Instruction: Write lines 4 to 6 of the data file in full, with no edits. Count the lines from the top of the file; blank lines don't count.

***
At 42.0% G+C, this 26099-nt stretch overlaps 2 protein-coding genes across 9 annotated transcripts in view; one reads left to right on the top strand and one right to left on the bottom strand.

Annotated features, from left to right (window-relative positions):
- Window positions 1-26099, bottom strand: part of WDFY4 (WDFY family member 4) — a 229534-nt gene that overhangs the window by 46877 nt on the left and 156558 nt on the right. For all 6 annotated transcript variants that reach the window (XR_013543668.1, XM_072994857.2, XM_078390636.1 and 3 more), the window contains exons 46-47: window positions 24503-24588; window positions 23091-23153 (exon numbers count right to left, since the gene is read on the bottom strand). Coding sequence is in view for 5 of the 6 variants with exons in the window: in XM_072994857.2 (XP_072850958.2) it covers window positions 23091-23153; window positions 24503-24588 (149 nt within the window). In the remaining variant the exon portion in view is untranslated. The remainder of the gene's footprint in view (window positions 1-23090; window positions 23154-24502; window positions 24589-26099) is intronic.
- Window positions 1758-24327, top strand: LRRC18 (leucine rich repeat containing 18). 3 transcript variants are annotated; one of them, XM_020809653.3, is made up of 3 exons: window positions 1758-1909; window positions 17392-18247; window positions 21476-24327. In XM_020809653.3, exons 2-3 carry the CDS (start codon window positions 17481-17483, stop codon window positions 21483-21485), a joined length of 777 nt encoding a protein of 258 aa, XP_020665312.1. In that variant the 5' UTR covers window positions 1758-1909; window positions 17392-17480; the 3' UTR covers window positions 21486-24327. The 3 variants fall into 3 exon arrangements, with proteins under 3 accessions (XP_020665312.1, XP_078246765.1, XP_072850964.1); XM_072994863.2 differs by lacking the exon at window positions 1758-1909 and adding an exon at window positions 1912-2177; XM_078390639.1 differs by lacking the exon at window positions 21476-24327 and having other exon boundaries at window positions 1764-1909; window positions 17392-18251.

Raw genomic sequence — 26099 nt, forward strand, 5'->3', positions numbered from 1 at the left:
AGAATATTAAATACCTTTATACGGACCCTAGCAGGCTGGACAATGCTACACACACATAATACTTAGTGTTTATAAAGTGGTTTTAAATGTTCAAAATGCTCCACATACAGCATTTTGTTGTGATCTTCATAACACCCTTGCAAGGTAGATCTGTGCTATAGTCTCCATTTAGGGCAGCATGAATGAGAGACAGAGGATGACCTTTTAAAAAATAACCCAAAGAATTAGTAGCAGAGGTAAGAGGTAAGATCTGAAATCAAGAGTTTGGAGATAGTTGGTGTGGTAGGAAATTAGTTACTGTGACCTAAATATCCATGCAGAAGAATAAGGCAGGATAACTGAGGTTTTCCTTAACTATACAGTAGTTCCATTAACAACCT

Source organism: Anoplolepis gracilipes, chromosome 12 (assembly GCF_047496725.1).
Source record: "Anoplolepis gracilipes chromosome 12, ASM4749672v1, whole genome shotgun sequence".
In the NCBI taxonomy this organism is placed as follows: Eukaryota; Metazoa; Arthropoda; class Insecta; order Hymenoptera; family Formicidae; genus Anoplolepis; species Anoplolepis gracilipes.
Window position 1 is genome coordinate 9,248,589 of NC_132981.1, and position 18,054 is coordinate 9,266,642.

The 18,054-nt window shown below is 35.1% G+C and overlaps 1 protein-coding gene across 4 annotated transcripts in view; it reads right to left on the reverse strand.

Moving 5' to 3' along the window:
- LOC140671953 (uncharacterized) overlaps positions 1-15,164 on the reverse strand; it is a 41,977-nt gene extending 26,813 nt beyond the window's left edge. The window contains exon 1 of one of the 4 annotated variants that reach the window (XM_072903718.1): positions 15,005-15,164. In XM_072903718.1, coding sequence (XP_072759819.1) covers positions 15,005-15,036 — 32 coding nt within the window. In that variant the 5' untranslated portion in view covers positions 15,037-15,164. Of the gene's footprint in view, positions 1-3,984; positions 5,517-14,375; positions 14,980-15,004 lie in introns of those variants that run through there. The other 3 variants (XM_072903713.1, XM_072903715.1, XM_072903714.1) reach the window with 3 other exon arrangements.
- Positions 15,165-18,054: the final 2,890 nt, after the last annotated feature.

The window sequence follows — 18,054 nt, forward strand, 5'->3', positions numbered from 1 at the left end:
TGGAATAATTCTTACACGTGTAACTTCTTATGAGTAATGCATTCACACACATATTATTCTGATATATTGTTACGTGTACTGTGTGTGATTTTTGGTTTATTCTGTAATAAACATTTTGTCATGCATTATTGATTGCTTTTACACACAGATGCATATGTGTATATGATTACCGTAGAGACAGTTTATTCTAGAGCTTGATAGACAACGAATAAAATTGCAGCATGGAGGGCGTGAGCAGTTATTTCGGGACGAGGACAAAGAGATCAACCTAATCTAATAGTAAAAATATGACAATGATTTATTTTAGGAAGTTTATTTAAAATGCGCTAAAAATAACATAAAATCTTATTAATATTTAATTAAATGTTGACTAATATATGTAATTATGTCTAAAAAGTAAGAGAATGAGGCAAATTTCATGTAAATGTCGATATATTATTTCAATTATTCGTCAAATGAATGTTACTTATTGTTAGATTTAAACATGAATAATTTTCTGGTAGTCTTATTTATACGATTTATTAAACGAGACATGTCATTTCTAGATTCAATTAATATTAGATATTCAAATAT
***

- Window positions 1758-24327, top strand: LRRC18 (leucine rich repeat containing 18). 3 transcript variants are annotated; one of them, XM_020809653.3, is made up of 3 exons: window positions 1758-1909; window positions 17392-18247; window positions 21476-24327. In XM_020809653.3, exons 2-3 carry the CDS (start codon window positions 17481-17483, stop codon window positions 21483-21485), a joined length of 777 nt encoding a protein of 258 aa, XP_020665312.1. In that variant the 5' UTR covers window positions 1758-1909; window positions 17392-17480; the 3' UTR covers window positions 21486-24327. The 3 variants fall into 3 exon arrangements, with proteins under 3 accessions (XP_020665312.1, XP_078246765.1, XP_072850964.1); XM_072994863.2 differs by lacking the exon at window positions 1758-1909 and adding an exon at window positions 1912-2177; XM_078390639.1 differs by lacking the exon at window positions 21476-24327 and having other exon boundaries at window positions 1764-1909; window positions 17392-18251.

Raw genomic sequence — 26099 nt, forward strand, 5'->3', positions numbered from 1 at the left:
AGAATATTAAATACCTTTATACGGACCCTAGCAGGCTGGACAATGCTACACACACATAATACTTAGTGTTTATAAAGTGGTTTTAAATGTTCAAAATGCTCCACATACAGCATTTTGTTGTGATCTTCATAACACCCTTGCAAGGTAGATCTGTGCTATAGTCTCCATTTAGGGCAGCATGAATGAGAGACAGAGGATGACCTTTTAAAAAATAACCCAAAGAATTAGTAGCAGAGGTAAGAGGTAAGATCTGAAATCAAGAGTTTGGAGATAGTTGGTGTGGTAGGAAATTAGTTACTGTGACCTAAATATCCATGCAGAAGAATAAGGCAGGATAACTGAGGTTTTCCTTAACTATACAGTAGTTCCATTAACAACCT